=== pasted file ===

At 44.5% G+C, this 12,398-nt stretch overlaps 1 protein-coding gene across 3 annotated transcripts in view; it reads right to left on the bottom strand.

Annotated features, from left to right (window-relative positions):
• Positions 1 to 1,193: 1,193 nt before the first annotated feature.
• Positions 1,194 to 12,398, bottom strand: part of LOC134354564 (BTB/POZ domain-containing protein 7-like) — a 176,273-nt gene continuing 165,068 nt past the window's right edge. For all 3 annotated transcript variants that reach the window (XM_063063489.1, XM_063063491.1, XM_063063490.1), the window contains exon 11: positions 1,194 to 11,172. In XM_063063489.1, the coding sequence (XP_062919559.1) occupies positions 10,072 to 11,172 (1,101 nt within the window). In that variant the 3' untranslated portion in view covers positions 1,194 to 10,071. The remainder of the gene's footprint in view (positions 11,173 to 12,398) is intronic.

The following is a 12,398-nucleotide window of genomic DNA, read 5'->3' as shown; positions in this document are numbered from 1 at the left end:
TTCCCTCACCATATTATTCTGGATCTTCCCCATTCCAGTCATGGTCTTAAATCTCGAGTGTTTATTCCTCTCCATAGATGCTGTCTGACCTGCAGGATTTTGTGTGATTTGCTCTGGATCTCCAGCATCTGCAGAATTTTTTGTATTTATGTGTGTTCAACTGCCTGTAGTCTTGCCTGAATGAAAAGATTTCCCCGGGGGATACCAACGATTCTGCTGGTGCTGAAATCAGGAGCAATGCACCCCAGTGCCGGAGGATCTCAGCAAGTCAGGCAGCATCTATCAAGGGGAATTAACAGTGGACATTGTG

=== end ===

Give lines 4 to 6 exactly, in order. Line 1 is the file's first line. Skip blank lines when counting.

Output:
• Positions 1,194 to 12,398, bottom strand: part of LOC134354564 (BTB/POZ domain-containing protein 7-like) — a 176,273-nt gene continuing 165,068 nt past the window's right edge. For all 3 annotated transcript variants that reach the window (XM_063063489.1, XM_063063491.1, XM_063063490.1), the window contains exon 11: positions 1,194 to 11,172. In XM_063063489.1, the coding sequence (XP_062919559.1) occupies positions 10,072 to 11,172 (1,101 nt within the window). In that variant the 3' untranslated portion in view covers positions 1,194 to 10,071. The remainder of the gene's footprint in view (positions 11,173 to 12,398) is intronic.

The following is a 12,398-nucleotide window of genomic DNA, read 5'->3' as shown; positions in this document are numbered from 1 at the left end:
TTCCCTCACCATATTATTCTGGATCTTCCCCATTCCAGTCATGGTCTTAAATCTCGAGTGTTTATTCCTCTCCATAGATGCTGTCTGACCTGCAGGATTTTGTGTGATTTGCTCTGGATCTCCAGCATCTGCAGAATTTTTTGTATTTATGTGTGTTCAACTGCCTGTAGTCTTGCCTGAATGAAAAGATTTCCCCGGGGGATACCAACGATTCTGCTGGTGCTGAAATCAGGAGCAATGCACCCCAGTGCCGGAGGATCTCAGCAAGTCAGGCAGCATCTATCAAGGGGAATTAACAGTGGACATTGTG